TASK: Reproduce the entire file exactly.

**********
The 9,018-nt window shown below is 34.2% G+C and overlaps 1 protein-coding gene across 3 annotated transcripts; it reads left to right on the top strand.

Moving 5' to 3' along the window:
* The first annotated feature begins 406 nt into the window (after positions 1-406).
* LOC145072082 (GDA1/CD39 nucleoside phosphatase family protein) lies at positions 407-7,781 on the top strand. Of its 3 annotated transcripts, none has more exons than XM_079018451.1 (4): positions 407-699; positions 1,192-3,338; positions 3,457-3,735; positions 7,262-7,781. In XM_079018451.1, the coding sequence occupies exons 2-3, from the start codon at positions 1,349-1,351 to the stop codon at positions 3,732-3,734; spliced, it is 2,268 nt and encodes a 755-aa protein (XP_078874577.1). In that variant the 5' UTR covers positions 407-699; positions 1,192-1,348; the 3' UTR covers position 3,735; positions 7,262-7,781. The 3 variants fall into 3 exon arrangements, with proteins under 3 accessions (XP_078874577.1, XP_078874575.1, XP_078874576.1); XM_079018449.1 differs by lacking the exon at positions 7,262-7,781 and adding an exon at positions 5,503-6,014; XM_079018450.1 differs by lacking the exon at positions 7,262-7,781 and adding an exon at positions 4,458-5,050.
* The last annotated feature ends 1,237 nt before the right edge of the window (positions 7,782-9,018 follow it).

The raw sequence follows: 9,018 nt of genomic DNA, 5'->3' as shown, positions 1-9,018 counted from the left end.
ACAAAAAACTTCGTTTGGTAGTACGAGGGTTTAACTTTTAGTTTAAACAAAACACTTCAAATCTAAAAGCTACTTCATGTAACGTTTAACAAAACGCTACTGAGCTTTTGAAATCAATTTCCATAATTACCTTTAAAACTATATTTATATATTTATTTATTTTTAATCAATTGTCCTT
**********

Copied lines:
The 9,018-nt window shown below is 34.2% G+C and overlaps 1 protein-coding gene across 3 annotated transcripts; it reads left to right on the top strand.

Moving 5' to 3' along the window:
* The first annotated feature begins 406 nt into the window (after positions 1-406).
* LOC145072082 (GDA1/CD39 nucleoside phosphatase family protein) lies at positions 407-7,781 on the top strand. Of its 3 annotated transcripts, none has more exons than XM_079018451.1 (4): positions 407-699; positions 1,192-3,338; positions 3,457-3,735; positions 7,262-7,781. In XM_079018451.1, the coding sequence occupies exons 2-3, from the start codon at positions 1,349-1,351 to the stop codon at positions 3,732-3,734; spliced, it is 2,268 nt and encodes a 755-aa protein (XP_078874577.1). In that variant the 5' UTR covers positions 407-699; positions 1,192-1,348; the 3' UTR covers position 3,735; positions 7,262-7,781. The 3 variants fall into 3 exon arrangements, with proteins under 3 accessions (XP_078874577.1, XP_078874575.1, XP_078874576.1); XM_079018449.1 differs by lacking the exon at positions 7,262-7,781 and adding an exon at positions 5,503-6,014; XM_079018450.1 differs by lacking the exon at positions 7,262-7,781 and adding an exon at positions 4,458-5,050.
* The last annotated feature ends 1,237 nt before the right edge of the window (positions 7,782-9,018 follow it).

The raw sequence follows: 9,018 nt of genomic DNA, 5'->3' as shown, positions 1-9,018 counted from the left end.
ACAAAAAACTTCGTTTGGTAGTACGAGGGTTTAACTTTTAGTTTAAACAAAACACTTCAAATCTAAAAGCTACTTCATGTAACGTTTAACAAAACGCTACTGAGCTTTTGAAATCAATTTCCATAATTACCTTTAAAACTATATTTATATATTTATTTATTTTTAATCAATTGTCCTT